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October 15, 2004  
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Gubernatorial Candidate Threatens to Drop Acupuncture From Insurance Plans

By Editorial Staff

After serving two terms as the governor of Washington state, Gary Locke chose not to run for re-election of the state's highest political office in 2004. As a result, the race for governor has been declared wide open by many of the state's political experts, with the leading candidates being current attorney general Christine Gregoire, and Dino Rossi, a former state senator.

One of the most important issues voters must consider is each candidate's stance on health care.

Under Washington's "Every Category of Provider" law, which was passed in 1996, insurance carriers are required to provide access to all types of health care providers licensed or certified under state law. Also known as the "alternative provider" statue, the law requires insurers to cover services provided by all of the state's licensed categories of health care providers, including acupuncturists, chiropractors, medical doctors, naturopaths, physician assistants, registered nurses, podiatrists and licensed massage therapists.

Yet if Mr. Rossi has his way, acupuncture could become the first of many health care services that would no longer be covered by insurance. According to a statement on Rossi's Web site, under the heading "Health Care - Access for All" and available at

"We need strong regulation of insurance companies, but we need smarter regulation than what we have now. Obviously, something's wrong when costs are so high and choices are so few. We've got to change the status quo so people have access to more affordable health care. We should start with re-assessing all the mandates that have been loaded onto our health care system ... for example, does it make sense that every insurance plan is required to cover acupuncture? I think most reasonable people would say no."1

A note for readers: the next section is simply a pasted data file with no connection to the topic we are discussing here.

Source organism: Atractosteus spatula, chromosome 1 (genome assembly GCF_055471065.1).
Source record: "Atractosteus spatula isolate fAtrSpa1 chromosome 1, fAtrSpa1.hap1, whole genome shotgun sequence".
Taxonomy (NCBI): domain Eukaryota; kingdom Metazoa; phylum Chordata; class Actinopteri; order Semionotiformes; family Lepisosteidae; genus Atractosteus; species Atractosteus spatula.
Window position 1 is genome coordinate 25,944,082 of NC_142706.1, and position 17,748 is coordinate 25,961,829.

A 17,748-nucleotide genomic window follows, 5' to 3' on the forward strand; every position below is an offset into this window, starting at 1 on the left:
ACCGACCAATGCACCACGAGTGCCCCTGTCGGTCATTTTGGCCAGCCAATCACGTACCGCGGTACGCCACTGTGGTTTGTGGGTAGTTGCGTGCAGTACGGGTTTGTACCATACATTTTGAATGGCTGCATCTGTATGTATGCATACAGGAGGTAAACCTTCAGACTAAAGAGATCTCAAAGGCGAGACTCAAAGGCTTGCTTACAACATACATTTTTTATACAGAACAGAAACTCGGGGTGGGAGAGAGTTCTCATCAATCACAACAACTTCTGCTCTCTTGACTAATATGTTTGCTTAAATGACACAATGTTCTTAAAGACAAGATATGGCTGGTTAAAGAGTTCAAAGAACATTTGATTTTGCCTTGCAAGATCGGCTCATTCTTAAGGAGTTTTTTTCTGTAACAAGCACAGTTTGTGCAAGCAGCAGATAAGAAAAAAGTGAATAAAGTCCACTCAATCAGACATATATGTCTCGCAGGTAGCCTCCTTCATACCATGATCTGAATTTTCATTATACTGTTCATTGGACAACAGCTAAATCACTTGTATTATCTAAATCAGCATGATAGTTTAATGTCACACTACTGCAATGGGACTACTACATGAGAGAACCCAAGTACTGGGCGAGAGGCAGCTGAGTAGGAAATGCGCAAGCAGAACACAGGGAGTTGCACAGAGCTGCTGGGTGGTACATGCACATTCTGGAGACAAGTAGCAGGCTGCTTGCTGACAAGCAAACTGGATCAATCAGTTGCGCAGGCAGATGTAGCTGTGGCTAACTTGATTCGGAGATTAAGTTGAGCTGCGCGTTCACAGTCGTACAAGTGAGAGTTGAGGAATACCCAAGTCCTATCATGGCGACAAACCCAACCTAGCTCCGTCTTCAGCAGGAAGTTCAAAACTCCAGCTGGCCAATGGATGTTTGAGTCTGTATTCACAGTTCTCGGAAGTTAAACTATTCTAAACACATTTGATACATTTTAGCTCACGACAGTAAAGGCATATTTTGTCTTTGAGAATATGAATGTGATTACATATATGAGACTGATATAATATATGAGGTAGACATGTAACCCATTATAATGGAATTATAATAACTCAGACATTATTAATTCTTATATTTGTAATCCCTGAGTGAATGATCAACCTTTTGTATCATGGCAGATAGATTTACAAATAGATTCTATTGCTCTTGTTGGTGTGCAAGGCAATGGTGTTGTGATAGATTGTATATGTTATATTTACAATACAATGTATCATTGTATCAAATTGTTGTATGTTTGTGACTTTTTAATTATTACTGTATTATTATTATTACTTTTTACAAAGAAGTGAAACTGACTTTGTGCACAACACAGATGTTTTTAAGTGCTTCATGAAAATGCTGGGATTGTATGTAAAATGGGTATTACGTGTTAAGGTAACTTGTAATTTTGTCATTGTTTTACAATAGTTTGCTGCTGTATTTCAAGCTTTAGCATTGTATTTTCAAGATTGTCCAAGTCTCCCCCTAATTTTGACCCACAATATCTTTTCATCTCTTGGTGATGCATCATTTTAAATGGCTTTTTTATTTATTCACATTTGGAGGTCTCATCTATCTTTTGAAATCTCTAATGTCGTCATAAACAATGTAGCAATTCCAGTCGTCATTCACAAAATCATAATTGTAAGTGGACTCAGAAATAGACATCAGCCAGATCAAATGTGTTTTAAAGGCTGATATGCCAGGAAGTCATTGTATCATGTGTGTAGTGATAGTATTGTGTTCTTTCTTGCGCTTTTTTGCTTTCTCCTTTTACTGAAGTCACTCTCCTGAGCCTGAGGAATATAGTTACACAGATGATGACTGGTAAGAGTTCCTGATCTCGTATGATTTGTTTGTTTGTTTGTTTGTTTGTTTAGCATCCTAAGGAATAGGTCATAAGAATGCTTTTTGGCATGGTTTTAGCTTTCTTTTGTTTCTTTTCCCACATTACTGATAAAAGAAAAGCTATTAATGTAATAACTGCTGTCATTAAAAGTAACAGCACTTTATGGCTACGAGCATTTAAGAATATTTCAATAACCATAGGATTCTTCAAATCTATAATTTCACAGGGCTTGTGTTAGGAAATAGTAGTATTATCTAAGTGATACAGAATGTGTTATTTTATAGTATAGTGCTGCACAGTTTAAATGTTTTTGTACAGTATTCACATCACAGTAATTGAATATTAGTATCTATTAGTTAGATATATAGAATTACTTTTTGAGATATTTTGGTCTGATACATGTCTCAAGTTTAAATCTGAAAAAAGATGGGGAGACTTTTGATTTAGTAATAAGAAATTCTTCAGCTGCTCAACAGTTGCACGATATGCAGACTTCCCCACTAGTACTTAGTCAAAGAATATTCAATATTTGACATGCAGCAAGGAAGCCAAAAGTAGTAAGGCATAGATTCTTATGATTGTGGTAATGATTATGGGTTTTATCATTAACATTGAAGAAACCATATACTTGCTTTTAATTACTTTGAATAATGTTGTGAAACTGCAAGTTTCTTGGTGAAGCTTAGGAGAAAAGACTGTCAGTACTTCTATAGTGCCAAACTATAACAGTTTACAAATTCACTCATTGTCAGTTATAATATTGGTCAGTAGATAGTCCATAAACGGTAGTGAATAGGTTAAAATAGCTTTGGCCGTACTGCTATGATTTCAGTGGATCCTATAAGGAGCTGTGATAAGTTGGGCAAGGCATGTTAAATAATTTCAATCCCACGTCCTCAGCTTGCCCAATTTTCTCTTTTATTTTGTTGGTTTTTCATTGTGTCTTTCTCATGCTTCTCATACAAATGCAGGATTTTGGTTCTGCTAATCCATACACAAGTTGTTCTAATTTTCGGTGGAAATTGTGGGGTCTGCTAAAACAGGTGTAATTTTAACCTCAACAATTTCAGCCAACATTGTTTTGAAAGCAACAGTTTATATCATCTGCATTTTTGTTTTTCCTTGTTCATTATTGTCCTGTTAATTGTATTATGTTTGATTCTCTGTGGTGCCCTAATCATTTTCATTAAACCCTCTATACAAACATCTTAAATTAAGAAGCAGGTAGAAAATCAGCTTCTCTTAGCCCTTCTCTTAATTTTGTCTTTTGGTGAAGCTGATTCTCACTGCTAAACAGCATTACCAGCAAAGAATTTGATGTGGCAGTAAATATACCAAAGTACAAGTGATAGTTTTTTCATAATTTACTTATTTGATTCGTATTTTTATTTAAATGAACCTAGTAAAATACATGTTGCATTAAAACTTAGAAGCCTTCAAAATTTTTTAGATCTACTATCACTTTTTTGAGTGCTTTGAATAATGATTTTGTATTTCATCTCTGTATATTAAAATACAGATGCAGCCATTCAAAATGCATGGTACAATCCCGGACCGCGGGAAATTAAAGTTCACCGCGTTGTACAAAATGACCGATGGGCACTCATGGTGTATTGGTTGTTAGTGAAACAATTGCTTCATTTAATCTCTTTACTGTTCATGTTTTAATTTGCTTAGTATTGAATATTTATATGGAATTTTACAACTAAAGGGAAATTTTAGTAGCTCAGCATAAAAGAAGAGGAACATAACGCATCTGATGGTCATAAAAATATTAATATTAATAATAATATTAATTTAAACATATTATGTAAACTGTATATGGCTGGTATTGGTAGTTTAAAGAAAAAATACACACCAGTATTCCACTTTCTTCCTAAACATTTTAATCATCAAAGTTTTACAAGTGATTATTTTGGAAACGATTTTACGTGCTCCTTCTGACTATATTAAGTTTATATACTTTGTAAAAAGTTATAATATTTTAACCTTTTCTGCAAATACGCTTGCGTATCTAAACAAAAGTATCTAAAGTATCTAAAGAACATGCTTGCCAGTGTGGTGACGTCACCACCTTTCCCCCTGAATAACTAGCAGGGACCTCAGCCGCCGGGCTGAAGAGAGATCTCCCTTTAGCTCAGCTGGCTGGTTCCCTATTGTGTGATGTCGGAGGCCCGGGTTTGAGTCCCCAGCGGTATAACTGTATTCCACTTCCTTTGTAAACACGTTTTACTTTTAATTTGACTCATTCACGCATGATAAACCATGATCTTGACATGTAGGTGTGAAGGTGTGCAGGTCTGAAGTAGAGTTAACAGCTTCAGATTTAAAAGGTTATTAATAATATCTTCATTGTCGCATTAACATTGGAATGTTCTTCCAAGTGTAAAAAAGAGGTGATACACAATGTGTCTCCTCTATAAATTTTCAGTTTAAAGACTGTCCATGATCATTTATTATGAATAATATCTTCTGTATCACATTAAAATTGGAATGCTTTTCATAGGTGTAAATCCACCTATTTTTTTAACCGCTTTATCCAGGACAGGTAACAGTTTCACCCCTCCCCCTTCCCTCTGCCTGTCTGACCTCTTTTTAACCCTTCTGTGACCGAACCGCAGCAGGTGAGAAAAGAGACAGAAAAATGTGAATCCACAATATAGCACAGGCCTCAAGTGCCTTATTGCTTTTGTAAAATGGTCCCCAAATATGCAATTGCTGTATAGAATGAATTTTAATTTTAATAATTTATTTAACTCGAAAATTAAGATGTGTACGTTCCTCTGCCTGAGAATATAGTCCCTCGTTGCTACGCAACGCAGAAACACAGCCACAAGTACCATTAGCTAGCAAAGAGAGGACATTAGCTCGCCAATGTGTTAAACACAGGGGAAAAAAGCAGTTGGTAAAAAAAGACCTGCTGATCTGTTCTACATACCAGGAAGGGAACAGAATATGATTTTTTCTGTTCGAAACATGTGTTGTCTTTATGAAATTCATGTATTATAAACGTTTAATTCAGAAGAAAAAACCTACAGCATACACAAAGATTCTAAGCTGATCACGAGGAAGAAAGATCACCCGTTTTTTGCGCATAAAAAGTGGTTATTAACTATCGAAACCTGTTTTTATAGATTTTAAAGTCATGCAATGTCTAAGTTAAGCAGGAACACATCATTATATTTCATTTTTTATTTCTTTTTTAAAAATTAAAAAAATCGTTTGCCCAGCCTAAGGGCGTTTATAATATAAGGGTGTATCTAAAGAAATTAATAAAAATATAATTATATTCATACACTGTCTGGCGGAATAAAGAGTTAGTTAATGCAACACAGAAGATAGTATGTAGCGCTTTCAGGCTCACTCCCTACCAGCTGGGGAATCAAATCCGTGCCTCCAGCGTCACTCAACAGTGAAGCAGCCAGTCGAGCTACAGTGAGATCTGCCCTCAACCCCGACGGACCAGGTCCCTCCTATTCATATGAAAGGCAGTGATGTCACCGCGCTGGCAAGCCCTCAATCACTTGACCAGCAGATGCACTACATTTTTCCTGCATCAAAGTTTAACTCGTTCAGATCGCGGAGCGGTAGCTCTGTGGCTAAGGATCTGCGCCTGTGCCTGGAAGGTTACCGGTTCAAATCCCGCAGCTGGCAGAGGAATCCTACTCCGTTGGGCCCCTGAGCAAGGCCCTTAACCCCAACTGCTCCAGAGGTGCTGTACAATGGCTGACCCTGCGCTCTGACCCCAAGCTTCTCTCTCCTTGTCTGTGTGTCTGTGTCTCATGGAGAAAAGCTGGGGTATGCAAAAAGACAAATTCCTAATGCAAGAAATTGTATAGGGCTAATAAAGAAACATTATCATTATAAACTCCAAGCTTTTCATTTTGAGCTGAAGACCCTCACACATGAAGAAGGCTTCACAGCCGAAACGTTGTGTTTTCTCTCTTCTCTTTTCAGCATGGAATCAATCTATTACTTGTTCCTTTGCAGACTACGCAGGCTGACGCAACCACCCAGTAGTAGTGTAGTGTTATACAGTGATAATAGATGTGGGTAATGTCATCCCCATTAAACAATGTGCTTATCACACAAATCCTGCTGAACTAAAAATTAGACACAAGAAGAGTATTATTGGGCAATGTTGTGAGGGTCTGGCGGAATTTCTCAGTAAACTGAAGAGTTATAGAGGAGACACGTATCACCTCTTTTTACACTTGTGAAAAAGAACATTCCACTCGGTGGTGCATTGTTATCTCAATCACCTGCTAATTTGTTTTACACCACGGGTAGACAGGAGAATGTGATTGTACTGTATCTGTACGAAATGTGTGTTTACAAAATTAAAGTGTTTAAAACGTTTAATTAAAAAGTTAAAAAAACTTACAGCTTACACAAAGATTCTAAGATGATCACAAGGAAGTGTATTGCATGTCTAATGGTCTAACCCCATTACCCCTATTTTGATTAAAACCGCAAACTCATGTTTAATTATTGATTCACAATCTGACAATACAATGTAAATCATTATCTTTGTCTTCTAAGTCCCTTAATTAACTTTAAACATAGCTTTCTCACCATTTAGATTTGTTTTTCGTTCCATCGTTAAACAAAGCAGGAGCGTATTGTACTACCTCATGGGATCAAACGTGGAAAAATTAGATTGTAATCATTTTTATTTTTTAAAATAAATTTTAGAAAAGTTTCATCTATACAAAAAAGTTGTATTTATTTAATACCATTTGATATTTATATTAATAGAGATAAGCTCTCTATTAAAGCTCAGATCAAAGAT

The statement on Rossi's site is not the first time he has hinted at removing acupuncture from the list of mandated health care services. In September, after officially winning the Republican nomination to run for governor, Rossi unveiled his campaign platform during a news conference at Seattle University. On the subject of medical insurance, Rossi denounced what he called "unnecessary" health insurance mandates, and stated that if elected governor, he would give insurance companies more freedom to drop coverage for certain services. The only service that he mentioned by name during the speech was acupuncture.2

In response to his comments, on October 8, Acupuncture Today sent a series of questions to Mr. Rossi to clarify his stance on acupuncture and why he considered it "unnecessary." AT also Mr. Rossi whether he had ever tried acupuncture or any form of traditional Chinese medicine before; and what other health care services he would consider eliminating as a requirement for insurance companies.

Questions were sent to Mr. Rossi's campaign office by fax and e-mail. However, as of this writing (October 15), Acupuncture Today has yet to receive a response from Mr. Rossi or a member of his staff.

Fortunately, Mr. Rossi's Web site contains several ways for interested parties to contact him, including phone (425-646-7202), fax (425-646-7207) and e-mail ( ). More information on Mr. Rossi and his stance on acupuncture and other forms of health care can be found at


  1. Health Care -- Access for All. Available at
  2. Modie N. Campaign 2004: Rossi's agenda focuses on state economy. Seattle Post-Intelligencer, Sept. 17, 2004.



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